“Invasive plant species are an underappreciated threat to our native plants and wildlife. Bradford pear is one that was introduced intentionally, but has shown to have undesirable traits horticulturally and ecologically. It should be abandoned in favor of native species.”
–Kevin Heffernan, DCR Natural Heritage Stewardship Biologist Richmond Zen Head Priest
A tree stump isn’t usually something that pleases me. The exception: the stumps of invasive trees — Tree of Heaven (Ailanthus altissima), Royal Paulownia (Paulownia tomentosa), Mimosa (Albizia julibrissin), Norway Maple (Acer platanoides), and yes, Bradford pear (Pyrus calleryana). These species impoverish our natural areas and do little to enhance the health of our built environment when compared to the native tree species they displace.
Beginning in 1909, the Bradford pear was introduced from its native China and Taiwan as an antidote to the fire blight epidemic in pear fruit trees. The Bradford pear (or Callery pear) — with its uniform shape, medium mature height, ample shade, and abundant blossoms — became a common ornamental presence in yards and parks and along streets throughout the Southeast United States. The tree produces sterile fruit, but by the turn of the 21st-century hybridization with cultivars triggered fertile seed dispersal across the Southern landscape.
Since then the Bradford pear has risen to the top of our least-wanted invasive plant lists. The Virginia Department of Conservation and Recreation’s Natural Heritage program ranks it as having medium invasiveness throughout Virginia. The South Carolina Forestry Commission and Clemson University have partnered to pioneer the “Bradford Pear Bounty Program”, motivating citizens to take down their Bradfords in exchange for native tree replacements.
In mid-March, my last trip down interstate 95 to Richmond before the pandemic lockdown displayed just how much Bradford colonization has advanced; highway edges and open areas by interchanges were dense with a monoculture of blooms that are no signifier of a Virginia spring. I took some comfort in knowing that I’d already been part of a small effort to curb the Bradford pear invasion in a Richmond city park.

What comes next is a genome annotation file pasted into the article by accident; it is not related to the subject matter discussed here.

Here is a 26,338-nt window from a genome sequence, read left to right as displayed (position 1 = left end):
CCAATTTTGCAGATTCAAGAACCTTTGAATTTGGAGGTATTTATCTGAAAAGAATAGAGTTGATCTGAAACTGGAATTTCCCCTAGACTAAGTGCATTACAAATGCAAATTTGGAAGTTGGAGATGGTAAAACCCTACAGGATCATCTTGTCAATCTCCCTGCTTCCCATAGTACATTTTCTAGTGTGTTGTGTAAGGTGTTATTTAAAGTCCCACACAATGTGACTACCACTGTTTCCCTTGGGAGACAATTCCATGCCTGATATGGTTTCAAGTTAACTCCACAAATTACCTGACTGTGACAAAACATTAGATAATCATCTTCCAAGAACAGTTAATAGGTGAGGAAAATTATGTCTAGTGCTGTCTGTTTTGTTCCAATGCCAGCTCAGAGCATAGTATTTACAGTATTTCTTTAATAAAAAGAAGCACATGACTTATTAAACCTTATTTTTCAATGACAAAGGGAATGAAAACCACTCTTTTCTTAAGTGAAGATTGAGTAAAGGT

The previous November members of Richmond Zen, having successfully applied for a Community Roots grant from Richmond Tree Stewards, partnered with Department of Parks and Recreation staff at Forest Hill Park and the Tree Stewards to replace the avenue of Bradford pears that previously stretched down a hill below The Stone House.
The pear replacements had to conform to the public walkway’s formal setting and purpose—a different set of goals and criteria than when planning for habitat restoration—and species selection had to further take into account the availability of saplings rather than bareroot seedlings (the go-to for habitat restoration projects). The additional goals of adding new species to Forest Hill Park’s inventory and striking a symmetrical balance to the walkway arrived at alternating lines of Valley Forge Elm (Dutch Elm Disease-resistant cultivar of Ulmus americana) and Nuttall Oak (Quercus nuttalli). One more pre-planting task remained: notifying park neighbors and visitors of what was to come and understandably registers as a shock and a loss – chainsaws leaving behind tree stumps, followed by their removal.
On the sharply cold morning of November 9th, Richmond Zen’s sangha members, family, and friends gathered with Richmond Tree Steward Jesse Wright and Forest Hill Park staff. Within a matter of hours, dormant new life was in the ground.
Seven months later, after a cool and rainy May, the time came to tend the new trees through a Richmond summer. With support from Parks and Recreation, Richmond Zen volunteers are watering the trees on a weekly basis.
Do you have a Bradford pear that you would like to replace, but need help with species selection? Look no further than the Native Plants for Virginia’s Capital Region guide. Consider Serviceberry species, Sourwood, and Sweetbay Magnolia among others.
For a deeper dive into the downsides of Pyrus calleryana check out this recorded webinar from the Virginia Association of Forest Health Professionals – Pretty But Pungent: the Curious Case of the Callery Pear.
Laura Greenleaf is a Certified Virginia Master Naturalist and a founding steering committee member of the James River Park System Invasive Plant Task Force.